The British among you will have heard this expression. Essentially ‘chav’ has become a word that even my 72 year old mother uses. As the web site Chavworld.com says: ‘chav’ (slang) – a young person, often without a high level of education, who follows a particular fashion; Chavs usually wear designer labels including the chav favorite ‘Burberry’, and if they are girls, very short skirts, large hoop earrings and stilettos. Chavs see branded baseball caps as a status symbol and wear them at every opportunity. Normally found hanging around shopping centres.
So what is so interesting about this expression and why should anyone in, or connected to, Silicon Valley care? Well, I was struck when in the UK that Burberry is already having to defend itself against the ‘chav’ status. It seems young people that had been flocking to own a piece of clothing with Burberry tartan are now unstitching the tartan from items they own and they certainly won’t be buying anything new that attaches them to the brand. All of this shows how quickly brands can be built and then destroyed. In this instance this is not some natural disaster, this is someone, somewhere taking the brand down. What if Apple’s products were suddenly deemed chav? Would the iPod suddenly be hidden from view and would Creative’s Zen replace it? I noticed on one of the sites that people were already identifying certain cell phones as Chav. Of course it could be said that all that’s happening here is that the natural order of fashion is taking its course and that Burberry which came (back) onto the scene from nowhere is now about to go back into obscurity (at least in the UK). The shocking aspect is how fast it’s happening and the role the Internet is playing. For example there are now dozens of web sites such as the rather down market Chavscum.co.uk that even offers suggestions for those looking for chav baby names (or perhaps the chance for people to make sure the name they are about to choose isn’t chav).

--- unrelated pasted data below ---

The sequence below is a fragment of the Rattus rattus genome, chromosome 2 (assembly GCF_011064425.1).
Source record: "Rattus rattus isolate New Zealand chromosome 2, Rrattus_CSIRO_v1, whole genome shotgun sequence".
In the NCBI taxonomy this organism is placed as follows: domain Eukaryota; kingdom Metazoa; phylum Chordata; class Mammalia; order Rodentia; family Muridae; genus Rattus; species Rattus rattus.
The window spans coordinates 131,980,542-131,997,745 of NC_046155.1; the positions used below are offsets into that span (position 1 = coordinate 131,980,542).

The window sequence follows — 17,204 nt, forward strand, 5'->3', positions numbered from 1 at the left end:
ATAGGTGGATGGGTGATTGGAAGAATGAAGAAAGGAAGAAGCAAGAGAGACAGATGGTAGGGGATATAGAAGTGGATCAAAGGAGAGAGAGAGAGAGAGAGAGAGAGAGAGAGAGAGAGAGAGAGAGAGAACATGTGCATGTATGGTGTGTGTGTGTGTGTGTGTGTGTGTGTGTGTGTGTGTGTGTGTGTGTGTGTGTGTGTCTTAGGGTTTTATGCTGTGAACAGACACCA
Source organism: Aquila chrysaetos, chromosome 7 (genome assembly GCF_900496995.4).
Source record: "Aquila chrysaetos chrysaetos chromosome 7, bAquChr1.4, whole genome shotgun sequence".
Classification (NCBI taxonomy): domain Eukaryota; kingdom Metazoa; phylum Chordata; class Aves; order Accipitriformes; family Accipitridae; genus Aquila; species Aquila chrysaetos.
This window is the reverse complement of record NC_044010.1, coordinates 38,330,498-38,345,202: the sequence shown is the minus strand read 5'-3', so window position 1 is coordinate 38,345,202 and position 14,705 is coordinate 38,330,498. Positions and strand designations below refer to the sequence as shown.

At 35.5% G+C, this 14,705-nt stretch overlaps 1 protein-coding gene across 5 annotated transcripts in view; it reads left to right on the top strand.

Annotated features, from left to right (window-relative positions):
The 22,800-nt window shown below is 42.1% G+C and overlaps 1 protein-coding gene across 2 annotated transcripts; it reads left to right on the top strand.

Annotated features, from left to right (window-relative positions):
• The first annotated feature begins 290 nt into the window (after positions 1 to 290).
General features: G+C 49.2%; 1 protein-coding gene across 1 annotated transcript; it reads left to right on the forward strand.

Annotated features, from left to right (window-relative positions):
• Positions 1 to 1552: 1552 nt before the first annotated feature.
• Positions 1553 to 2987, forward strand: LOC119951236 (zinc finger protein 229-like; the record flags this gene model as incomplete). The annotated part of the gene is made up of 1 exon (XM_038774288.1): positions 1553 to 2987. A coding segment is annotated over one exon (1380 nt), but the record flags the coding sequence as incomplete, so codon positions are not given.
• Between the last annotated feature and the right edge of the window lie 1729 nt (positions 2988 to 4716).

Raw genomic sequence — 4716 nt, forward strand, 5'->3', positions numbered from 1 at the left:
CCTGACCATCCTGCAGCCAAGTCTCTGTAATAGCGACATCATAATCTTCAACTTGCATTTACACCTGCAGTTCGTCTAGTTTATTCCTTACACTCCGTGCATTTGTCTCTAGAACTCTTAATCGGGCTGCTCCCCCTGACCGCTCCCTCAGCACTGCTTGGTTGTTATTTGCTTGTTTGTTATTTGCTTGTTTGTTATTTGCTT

Of course the whole ‘chav’ concept has yet to make its way across the Atlantic. But when it does I can just imagine what the consumer marketers will make of it. Until then you can go on buying Burberry… If you really want to.
Google has been credited with putting the fire back in to the IPO market again. Indeed the San Jose Mercury News recently described last year as being split in to two eras – BG and AG… Before Google and After Google. Such was the impact of the Google IPO that it has put IPOs and more importantly tech IPOs back on the map. The Merc’s article went on to say that Nationally, last year’s IPO crop was the largest since 2000, just before the painful bursting of the Internet stock bubble. More than 230 companies in a wide array of industries took the IPO plunge, raising a total of $44.5 billion, typically used to build their businesses, cash out insiders or pay down debt. That was nearly triple 2003’s 81 deals, not counting some top-performing deals out of China in 2004, such as job-search company 51Job, online game company Shanda Interactive Entertainment and telecom company China Netcom.
The rush of IPOs is perhaps not that surprising given that the number of startups didn’t decline as much as the stock market and the need for capital from public markets didn’t vanish. So at some point all that pent up demand had to be fulfilled. Whether this last does of course remain to be seen.